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4 Answers

Theorizing about temperatures…The effect of Farenheit vs. Celsius

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General Aviation

If I have two thermometers (one is scaled to Farenheit and the other is scaled to Celsius) and I stick them both in the oven and increase the heat.  (Notice, I'm not saying HOW many degrees I incresase the heat b/c that is relative to the thermometer)

So, I increase the heat.  The Farenheit thermometer shows a 10 degree increase and the Celsius therometer shows a 5.5 degree increase.  The same AMOUNT of heat is acting on both thermometer, but they're each showing a different degree of increase.

This brings me to my point...

If I'm looking at a takeoff distance chart and it says increase your distance by 10% for every 10 degree above standard Farenheit.  
I'm at sea level.  Therefore, if the temperature is currently 69 degrees F...I would increase the distance by 10%. 
However, 69 F is basically equal to 20.5 degrees C.  And 20.5 is only 5.5 degrees above the Celsius standard of 15 degrees.  However, I suppose it's safe to say the plane would behave the same way at 20.5C as it would at 69F.  If the takeoff chart was based on Celsius...I guess it would be "adjusted differently."  It may state something to the effect of increase 10% for every 5.5 degree above standard.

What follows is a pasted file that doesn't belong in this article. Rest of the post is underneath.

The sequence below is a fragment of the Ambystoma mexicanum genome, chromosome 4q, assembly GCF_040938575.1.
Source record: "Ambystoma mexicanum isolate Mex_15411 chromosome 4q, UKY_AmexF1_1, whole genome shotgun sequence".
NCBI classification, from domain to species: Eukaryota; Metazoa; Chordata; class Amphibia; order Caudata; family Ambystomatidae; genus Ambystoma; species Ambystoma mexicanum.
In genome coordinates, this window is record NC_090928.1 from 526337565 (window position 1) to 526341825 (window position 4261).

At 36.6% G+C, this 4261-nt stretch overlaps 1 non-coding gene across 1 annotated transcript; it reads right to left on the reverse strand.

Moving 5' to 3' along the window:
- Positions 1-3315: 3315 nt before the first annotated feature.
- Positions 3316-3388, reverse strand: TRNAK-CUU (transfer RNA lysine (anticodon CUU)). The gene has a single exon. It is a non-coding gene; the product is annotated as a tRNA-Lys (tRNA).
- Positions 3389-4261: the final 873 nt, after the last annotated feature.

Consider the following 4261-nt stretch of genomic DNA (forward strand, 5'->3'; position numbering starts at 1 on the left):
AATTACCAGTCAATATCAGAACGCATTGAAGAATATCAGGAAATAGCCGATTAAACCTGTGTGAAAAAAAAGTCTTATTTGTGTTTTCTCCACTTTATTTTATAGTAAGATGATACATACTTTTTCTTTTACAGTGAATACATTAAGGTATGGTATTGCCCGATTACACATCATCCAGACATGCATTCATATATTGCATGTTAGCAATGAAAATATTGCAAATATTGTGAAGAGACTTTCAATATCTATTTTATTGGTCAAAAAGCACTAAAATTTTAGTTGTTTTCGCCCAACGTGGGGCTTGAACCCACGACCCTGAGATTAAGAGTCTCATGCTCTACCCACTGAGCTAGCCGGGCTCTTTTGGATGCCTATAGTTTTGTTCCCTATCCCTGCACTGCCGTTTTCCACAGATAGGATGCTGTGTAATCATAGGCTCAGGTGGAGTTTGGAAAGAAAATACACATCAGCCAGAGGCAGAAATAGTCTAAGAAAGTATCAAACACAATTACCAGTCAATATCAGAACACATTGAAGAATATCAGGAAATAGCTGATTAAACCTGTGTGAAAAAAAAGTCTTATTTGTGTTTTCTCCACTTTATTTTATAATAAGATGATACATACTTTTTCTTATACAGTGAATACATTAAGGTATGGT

If I'm in Canada (metric system) and it is 20C today...and 30C tomorrow...that is an increase of 10 degrees.  However on the Farenheit scale, 20C = 68 degrees...and 30C = 86 degrees...That's a whole heck of a lot hotter than a "10 degree" increase.
I guess an increase of 10 degrees in Canada doesn't feel nearly as hot as it does in the U.S.  Wait, I guess that's not accurate to say either...I guess the point is that you have to know your units and scale!

Am I way off base?

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4 Answers

  1. Brian on Nov 12, 2010

    “Am I way off base?
    Will let you know soon as I figure out what base you’re looking to be on. 🙂
    In all seriousness, just pay attention to the units of measure. As long as your units are uniform you will be alright, be them Celsius or Fahrenheit.

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  2. Gary Moore on Nov 12, 2010

    I think you just might be over analyizing it a bit.  A lot of things could affect your ‘test’ ovens don’t always heat evenly across their volume, the thermometers proabably are super accurate etc…Brian’s correct – keep track of yoru units and don’t worry about it….

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  3. Aviatrix on Nov 12, 2010

    Lol!  I didn’t actually have a “test oven.”  I was just saying that I think if you had two thermometers in the oven and applied the same amount of heat evenly…one thermometer would display a higher reading that the other…due to scale.

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  4. Jason Schappert on Nov 12, 2010

    This might be overthinking something that is really basic.
    As long as your units of measurement are the same across the board it shouldn’t be a problem.
    I like your test oven though hhehe! teasing

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